The fragile jungle pressure of civilization


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The fragile jungle pressure of civilization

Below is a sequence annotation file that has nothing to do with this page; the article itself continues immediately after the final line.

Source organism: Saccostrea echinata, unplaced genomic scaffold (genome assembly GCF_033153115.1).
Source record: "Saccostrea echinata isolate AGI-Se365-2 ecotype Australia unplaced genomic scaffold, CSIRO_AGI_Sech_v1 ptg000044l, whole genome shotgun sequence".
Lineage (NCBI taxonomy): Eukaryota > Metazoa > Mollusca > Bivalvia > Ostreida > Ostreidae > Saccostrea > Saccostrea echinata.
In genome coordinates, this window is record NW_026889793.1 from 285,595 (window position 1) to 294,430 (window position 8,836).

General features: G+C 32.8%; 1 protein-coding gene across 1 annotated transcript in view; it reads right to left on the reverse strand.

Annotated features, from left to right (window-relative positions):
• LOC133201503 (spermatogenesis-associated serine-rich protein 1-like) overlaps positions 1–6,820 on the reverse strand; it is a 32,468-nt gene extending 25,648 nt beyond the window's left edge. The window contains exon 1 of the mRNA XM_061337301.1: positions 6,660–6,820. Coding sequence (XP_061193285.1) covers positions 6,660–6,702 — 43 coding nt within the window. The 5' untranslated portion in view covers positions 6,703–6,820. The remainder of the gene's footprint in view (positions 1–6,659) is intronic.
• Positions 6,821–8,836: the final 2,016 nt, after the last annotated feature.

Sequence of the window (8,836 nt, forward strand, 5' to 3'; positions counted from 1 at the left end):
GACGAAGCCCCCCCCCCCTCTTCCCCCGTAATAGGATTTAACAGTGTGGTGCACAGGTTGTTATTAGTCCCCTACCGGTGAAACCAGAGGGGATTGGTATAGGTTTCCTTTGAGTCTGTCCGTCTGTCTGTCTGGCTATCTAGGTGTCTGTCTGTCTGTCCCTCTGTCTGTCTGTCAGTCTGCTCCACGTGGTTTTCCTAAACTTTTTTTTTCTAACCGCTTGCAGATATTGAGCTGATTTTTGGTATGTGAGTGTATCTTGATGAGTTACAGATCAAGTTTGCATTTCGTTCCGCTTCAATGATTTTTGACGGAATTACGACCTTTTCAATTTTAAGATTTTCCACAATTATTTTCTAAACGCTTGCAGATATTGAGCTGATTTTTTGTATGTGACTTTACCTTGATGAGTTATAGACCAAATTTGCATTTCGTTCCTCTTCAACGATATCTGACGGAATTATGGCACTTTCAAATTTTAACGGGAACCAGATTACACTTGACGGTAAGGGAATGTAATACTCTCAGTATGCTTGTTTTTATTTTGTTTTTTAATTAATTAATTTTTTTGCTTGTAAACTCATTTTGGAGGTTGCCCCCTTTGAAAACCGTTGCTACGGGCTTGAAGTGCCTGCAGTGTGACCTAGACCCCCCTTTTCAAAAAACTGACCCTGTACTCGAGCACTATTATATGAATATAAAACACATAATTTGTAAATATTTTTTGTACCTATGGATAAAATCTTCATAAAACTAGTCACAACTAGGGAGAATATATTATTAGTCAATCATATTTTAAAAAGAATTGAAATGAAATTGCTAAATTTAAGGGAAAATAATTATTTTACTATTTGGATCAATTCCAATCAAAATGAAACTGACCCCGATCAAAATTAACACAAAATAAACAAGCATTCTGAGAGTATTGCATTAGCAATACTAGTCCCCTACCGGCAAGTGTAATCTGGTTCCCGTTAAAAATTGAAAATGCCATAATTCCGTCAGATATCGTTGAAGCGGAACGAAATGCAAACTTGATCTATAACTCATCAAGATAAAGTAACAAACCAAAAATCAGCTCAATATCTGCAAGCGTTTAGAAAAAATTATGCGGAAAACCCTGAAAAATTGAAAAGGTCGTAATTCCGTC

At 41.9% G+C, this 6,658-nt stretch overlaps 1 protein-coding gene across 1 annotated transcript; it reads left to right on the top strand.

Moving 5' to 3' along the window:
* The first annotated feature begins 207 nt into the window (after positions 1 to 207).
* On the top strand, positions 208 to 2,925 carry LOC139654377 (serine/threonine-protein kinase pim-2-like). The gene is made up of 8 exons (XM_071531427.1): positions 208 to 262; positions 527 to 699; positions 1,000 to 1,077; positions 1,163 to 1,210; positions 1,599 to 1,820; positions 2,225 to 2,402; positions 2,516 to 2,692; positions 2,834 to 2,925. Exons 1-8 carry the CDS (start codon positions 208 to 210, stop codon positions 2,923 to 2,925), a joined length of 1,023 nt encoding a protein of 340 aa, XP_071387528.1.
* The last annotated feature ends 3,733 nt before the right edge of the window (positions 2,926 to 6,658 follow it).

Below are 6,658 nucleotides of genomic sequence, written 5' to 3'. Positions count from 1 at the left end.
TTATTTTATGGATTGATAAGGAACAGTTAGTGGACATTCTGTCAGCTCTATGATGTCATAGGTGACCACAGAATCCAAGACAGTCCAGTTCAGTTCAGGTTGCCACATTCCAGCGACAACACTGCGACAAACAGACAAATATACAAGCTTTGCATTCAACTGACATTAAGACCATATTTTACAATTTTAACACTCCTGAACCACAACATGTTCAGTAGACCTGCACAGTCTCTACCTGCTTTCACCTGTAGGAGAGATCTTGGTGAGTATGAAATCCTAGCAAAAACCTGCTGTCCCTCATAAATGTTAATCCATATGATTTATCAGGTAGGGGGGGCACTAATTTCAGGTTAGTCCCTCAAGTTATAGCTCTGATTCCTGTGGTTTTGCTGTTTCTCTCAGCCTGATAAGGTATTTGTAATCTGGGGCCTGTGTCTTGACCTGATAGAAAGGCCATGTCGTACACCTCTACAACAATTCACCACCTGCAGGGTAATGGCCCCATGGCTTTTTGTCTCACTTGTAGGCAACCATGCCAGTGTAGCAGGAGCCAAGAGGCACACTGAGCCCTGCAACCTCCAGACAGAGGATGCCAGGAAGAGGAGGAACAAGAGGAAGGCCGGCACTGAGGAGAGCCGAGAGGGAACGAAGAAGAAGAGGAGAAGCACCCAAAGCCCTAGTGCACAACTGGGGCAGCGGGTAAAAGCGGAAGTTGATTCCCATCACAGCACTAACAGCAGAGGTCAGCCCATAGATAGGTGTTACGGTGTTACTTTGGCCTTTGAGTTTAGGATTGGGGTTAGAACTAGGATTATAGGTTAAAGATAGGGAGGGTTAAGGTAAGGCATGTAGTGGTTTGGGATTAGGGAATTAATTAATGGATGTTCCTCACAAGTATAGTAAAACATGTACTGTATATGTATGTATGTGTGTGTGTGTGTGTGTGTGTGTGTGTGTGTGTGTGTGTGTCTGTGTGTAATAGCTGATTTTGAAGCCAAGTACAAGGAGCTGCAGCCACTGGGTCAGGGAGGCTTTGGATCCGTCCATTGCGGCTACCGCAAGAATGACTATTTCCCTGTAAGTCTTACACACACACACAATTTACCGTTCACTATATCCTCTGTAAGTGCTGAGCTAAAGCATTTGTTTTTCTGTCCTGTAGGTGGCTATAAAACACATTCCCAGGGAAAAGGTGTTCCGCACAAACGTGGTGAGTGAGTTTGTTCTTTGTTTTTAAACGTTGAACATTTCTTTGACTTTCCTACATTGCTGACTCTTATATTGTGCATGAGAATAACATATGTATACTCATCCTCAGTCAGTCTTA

1. 1. The Fragile Jungle: Pressure of Civilization Source: Science News, Vol. 103, No. 17 (Apr. 28, 1973), pp. 269-270 Published by: Society for Science & the Public Stable URL: . Accessed: 25/04/2011 23:37 Your use of the JSTOR archive indicates your acceptance of JSTOR's Terms and Conditions of Use, available at . JSTOR's Terms and Conditions of Use provides, in part, that unless you have obtained prior permission, you may not download an entire issue of a journal or multiple copies of articles, and you may use content in the JSTOR archive only for your personal, non-commercial use. Please contact the publisher regarding any further use of this work. Publisher contact information may be obtained at . . Each copy of any part of a JSTOR transmission must contain the same copyright notice that appears on the screen or printed page of such transmission. JSTOR is a not-for-profit service that helps scholars, researchers, and students discover, use, and build upon a wide range of content in a trusted digital archive. We use information technology and tools to increase productivity and facilitate new forms of scholarship. For more information about JSTOR, please contact Society for Science & the Public is collaborating with JSTOR to digitize, preserve and extend access to Science News.